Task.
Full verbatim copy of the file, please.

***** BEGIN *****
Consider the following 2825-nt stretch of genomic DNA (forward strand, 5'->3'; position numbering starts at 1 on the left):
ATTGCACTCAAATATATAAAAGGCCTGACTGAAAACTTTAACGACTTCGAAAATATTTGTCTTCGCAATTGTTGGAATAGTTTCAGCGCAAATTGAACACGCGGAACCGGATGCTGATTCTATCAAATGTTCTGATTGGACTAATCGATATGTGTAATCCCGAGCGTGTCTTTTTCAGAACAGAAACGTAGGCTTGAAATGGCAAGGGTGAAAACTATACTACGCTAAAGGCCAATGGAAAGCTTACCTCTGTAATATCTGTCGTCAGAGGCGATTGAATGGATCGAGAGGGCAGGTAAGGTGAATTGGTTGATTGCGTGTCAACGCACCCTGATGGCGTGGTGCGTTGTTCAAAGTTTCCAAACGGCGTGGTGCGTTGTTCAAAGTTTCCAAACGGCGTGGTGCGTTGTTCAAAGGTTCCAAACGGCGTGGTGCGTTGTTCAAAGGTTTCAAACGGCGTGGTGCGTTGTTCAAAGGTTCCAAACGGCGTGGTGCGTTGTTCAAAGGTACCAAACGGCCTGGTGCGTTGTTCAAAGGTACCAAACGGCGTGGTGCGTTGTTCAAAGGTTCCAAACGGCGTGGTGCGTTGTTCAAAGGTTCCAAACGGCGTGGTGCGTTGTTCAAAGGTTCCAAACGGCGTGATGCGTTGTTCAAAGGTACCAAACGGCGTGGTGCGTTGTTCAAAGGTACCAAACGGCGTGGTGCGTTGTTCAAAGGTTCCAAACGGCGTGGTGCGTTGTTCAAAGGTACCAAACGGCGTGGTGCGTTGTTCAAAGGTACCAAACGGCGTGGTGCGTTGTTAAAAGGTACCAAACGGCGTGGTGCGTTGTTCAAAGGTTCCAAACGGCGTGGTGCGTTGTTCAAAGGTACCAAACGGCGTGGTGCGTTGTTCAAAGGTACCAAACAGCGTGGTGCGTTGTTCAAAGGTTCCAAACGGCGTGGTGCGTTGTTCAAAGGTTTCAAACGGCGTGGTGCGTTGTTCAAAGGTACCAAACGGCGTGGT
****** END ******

Consider the following 2825-nt stretch of genomic DNA (forward strand, 5'->3'; position numbering starts at 1 on the left):
ATTGCACTCAAATATATAAAAGGCCTGACTGAAAACTTTAACGACTTCGAAAATATTTGTCTTCGCAATTGTTGGAATAGTTTCAGCGCAAATTGAACACGCGGAACCGGATGCTGATTCTATCAAATGTTCTGATTGGACTAATCGATATGTGTAATCCCGAGCGTGTCTTTTTCAGAACAGAAACGTAGGCTTGAAATGGCAAGGGTGAAAACTATACTACGCTAAAGGCCAATGGAAAGCTTACCTCTGTAATATCTGTCGTCAGAGGCGATTGAATGGATCGAGAGGGCAGGTAAGGTGAATTGGTTGATTGCGTGTCAACGCACCCTGATGGCGTGGTGCGTTGTTCAAAGTTTCCAAACGGCGTGGTGCGTTGTTCAAAGTTTCCAAACGGCGTGGTGCGTTGTTCAAAGGTTCCAAACGGCGTGGTGCGTTGTTCAAAGGTTTCAAACGGCGTGGTGCGTTGTTCAAAGGTTCCAAACGGCGTGGTGCGTTGTTCAAAGGTACCAAACGGCCTGGTGCGTTGTTCAAAGGTACCAAACGGCGTGGTGCGTTGTTCAAAGGTTCCAAACGGCGTGGTGCGTTGTTCAAAGGTTCCAAACGGCGTGGTGCGTTGTTCAAAGGTTCCAAACGGCGTGATGCGTTGTTCAAAGGTACCAAACGGCGTGGTGCGTTGTTCAAAGGTACCAAACGGCGTGGTGCGTTGTTCAAAGGTTCCAAACGGCGTGGTGCGTTGTTCAAAGGTACCAAACGGCGTGGTGCGTTGTTCAAAGGTACCAAACGGCGTGGTGCGTTGTTAAAAGGTACCAAACGGCGTGGTGCGTTGTTCAAAGGTTCCAAACGGCGTGGTGCGTTGTTCAAAGGTACCAAACGGCGTGGTGCGTTGTTCAAAGGTACCAAACAGCGTGGTGCGTTGTTCAAAGGTTCCAAACGGCGTGGTGCGTTGTTCAAAGGTTTCAAACGGCGTGGTGCGTTGTTCAAAGGTACCAAACGGCGTGGT